Marty and I have always both been DIY guys. One reason is because we’re
cheap frugal. Another reason is that we want things done right. But mostly because we’re cheap.
The fine folks at Purolator know how cheap we are so they tossed us some greenbacks and asked us to share some of our tips and tricks with our readers.
This isn’t a how-to post, this is just some of our DIY car maintenance tips and tricks that you might find useful. Some people might call them “life hacks” or some other hipster terminology. I’m also not putting obvious stuff, like “Set the parking brake”, “use wheel chocks”, or “don’t lean over your hot exhaust manifold if you’re naked”, because DUH, and also because if you don’t know that stuff already then you’re probably paying $85 for an oil change that you could do yourself for $25.
DIY car maintenance tips and tricks.
- Get a Dickies-type mechanic jumpsuit and wear it. You look like you know what you’re doing, and you always have a place to wipe your hands. And you’ll feel a little bit like a Beastie Boy. RIP MCA. (PS. I was wearing these as everyday attire back in college WAY before the boys did.)
- Open the jar of pumice hand cleanser and put it by the sink BEFORE you start. You’re most likely going to get very dirty working on any part of your car, you might as well have the jar open so you’re not fumbling with a lid with greasy hands. Better yet, buy the kind with a pump.
- Keep large pieces of cardboard around for something to lay on. Yes, we really do this. Everything comes in boxes, so break them down or cut the largest areas out for flat storage and keep them in the basement. If we have to shimmy under the car the cardboard serves a couple purposes.
- It’s slidey-er. If you don’t have a mechanic’s creeper, or your driveway or garage isn’t condusive to a creeper, it lets you slide in and out easier.
- It’s insulative. Driveway is frozen? It keeps you off the ground. Driveway is hot enough to fry an egg on? Throw down some cardboard so you don’t fry your eggs.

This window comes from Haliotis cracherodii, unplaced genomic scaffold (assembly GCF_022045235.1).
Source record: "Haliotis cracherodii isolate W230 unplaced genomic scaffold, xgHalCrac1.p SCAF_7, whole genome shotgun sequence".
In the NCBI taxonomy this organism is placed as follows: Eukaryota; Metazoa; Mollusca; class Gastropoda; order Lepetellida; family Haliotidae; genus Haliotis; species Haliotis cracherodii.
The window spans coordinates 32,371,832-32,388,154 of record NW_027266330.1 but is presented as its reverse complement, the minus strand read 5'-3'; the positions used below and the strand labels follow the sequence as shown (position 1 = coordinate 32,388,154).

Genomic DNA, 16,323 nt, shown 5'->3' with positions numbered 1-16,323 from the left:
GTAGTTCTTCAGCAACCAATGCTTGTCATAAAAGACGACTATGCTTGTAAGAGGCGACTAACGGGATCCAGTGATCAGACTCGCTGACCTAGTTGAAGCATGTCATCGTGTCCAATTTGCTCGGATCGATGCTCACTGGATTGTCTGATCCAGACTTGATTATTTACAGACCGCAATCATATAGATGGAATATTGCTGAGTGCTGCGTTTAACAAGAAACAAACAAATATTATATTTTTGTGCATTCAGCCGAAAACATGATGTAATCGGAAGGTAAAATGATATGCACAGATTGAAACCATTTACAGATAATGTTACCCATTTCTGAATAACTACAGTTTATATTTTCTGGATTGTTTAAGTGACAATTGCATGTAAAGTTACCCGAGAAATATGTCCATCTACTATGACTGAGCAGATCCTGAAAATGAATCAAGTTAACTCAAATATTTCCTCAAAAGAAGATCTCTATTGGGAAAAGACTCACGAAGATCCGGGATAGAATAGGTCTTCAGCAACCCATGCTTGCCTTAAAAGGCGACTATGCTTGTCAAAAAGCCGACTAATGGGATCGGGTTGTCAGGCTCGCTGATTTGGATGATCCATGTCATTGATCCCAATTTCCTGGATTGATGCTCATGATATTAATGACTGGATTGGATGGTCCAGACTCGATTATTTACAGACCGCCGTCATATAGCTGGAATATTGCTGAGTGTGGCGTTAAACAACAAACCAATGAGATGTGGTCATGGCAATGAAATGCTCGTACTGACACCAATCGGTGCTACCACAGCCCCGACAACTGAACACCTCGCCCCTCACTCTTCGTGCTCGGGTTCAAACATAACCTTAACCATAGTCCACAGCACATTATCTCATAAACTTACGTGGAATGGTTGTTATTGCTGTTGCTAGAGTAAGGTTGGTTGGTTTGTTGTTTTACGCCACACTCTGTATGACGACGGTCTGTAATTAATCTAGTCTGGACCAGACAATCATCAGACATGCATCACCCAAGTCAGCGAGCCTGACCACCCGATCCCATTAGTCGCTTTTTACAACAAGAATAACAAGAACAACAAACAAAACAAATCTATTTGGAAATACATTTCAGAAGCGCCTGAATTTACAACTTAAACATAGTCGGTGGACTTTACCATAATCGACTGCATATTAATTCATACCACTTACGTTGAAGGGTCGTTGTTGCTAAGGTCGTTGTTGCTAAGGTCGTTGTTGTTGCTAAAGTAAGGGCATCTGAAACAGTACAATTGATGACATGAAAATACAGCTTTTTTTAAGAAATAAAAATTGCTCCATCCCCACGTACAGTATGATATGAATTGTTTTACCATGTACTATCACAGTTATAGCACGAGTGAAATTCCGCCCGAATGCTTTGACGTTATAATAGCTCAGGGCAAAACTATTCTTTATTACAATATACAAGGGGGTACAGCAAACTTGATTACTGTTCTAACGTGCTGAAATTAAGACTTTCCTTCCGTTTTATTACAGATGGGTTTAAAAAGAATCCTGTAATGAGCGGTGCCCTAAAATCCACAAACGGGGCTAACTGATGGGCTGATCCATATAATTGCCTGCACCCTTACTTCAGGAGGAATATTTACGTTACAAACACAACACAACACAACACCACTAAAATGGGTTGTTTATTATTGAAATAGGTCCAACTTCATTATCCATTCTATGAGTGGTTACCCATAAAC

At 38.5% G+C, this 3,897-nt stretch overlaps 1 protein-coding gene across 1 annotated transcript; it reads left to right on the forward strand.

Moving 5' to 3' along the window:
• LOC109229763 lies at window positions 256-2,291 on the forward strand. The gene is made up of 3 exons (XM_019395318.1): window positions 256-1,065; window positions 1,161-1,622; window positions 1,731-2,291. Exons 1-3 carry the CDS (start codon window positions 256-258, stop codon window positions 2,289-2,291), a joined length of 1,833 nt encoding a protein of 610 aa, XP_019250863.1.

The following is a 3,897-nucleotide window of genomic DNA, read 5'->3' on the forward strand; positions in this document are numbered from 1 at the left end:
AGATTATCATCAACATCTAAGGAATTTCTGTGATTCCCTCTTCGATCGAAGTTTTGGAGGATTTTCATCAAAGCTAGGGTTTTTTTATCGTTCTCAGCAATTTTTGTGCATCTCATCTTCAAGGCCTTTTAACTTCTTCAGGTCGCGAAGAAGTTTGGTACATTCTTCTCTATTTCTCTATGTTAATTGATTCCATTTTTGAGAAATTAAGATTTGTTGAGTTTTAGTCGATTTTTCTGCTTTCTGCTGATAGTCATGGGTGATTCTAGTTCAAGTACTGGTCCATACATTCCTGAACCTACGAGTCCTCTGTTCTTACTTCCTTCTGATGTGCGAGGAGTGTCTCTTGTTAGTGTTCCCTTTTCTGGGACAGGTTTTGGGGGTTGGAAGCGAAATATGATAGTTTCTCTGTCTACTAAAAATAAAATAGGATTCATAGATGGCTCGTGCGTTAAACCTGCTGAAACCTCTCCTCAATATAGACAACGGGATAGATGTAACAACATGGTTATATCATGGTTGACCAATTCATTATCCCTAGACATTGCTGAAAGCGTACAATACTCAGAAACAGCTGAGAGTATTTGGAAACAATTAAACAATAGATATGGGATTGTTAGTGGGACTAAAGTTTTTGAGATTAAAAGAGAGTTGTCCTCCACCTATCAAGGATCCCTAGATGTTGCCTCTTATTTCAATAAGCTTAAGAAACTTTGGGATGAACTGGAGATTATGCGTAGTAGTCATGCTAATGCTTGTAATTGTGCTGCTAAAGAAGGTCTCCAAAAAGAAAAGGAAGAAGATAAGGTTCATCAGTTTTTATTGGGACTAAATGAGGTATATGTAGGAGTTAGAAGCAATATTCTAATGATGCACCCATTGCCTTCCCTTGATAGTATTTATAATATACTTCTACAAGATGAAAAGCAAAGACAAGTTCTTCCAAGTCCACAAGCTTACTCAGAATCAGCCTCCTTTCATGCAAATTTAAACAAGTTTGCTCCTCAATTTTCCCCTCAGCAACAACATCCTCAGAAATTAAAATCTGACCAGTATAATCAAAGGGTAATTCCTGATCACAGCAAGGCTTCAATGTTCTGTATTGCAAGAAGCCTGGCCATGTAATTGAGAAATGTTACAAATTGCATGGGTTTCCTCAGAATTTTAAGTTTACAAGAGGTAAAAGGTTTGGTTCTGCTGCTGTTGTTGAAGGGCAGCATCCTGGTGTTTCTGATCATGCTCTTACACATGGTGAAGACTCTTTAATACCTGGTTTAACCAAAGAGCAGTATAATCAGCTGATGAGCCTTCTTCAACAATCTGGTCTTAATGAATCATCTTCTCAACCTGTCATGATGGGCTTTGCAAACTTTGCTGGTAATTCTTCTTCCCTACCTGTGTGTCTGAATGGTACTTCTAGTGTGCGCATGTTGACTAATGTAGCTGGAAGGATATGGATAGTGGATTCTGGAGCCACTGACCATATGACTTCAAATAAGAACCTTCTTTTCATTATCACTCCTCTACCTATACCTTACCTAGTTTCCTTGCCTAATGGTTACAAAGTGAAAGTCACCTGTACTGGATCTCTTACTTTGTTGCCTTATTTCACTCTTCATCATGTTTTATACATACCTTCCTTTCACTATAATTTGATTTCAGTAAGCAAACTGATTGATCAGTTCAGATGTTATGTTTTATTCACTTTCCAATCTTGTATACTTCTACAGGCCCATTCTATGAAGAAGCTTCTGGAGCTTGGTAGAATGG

- It’s absorbant. OOPS, the oil wasn’t quite done dripping before you got your purolator filter tightened on? The oil goes on the cardboard and not in the driveway or garage floor.
- Mentally go through the entire process in your head. It’s a good way to make sure you have every tool and part needed to finish the job. Especially if you’re doing something that will render your car inoperable, you want to know you won’t find yourself stuck walking to the parts store. Still plan for a back-up ride though.
- When changing your air filter, vacuum or use compressed air to clean around the outside of the housing. You’ll ensure no dirt or sand gets into the compartment. Also, replace the cabin air filter at the same time you replace the air filter.
- When changing oil start up the engine and let it run for 2-3 minutes at idle before you start. That warms the oil just enough to flow better when draining. Be careful to not get it too hot or you can get seriously burned. See a tutorial by Marty here.
- Always wear eye protection no matter what. You never know what will break, spill or fall into your eyes. Even then stuff finds its way around your glasses.
- Always have one of those wire grabby things. You never know when you are going to drop a bolt. And don’t bother with a magnet since some of the fasteners for engine panels are plastic.
- Change other stuff while you’re in there. If we you something that involves quite a bit of labor, plan to check other systems, even replace them. Rotate the tires? While you’re down there check the brakes, brake hoses, and fluid. If you change a timing belt, change all of the belts and the oil pump, since access to the oil pump requires about the same amount of tear-down, and oil pumps usually aren’t very expensive—good insurance.
- Take photos before you start. It can’t hurt to see just how that thing lined up, or where those hoses were connected, or how the belt serpentines through the pulleys. It’s good for reference at the parts store, too.
- Use common sense. Common sense is free. Most things like body panels snap together, or are held together using little plastic rivets. Don’t just rip stuff apart, poke around a little. lift a little, pry a little. You’ll usually uncover how something comes apart so you don’t go snapping off tabs that will bring up rattles later on.
- Headlights are easy to change. Save money, change them yourself. Check out a quick how-to here.
- Tire plug kits RULE. I have a tire plug kit in each car. I’ve been using them for 20 years and have never had a problem running on the tires I’ve fixed with them. They’re super easy to use and will save you tons of cash if you have a flat in the morning or in a parking lot. Simple. Pull out the nail or offending item. Jam in the raspy bit and pull it out. Jam in the plug. Inflate. Done.
This will be an ever-growing list I’m sure.
Chime in with your tips in the comments if you have some good ones.
Disclosure: Dadand received compensation and/or products to test. We believe in every product and service we review at Dadand, and promise to tell the whole truth and nothing but the truth. Product or service placement in our posts helps us to do what we love—doing things yourself (DIY) and showing you how to do it yourself.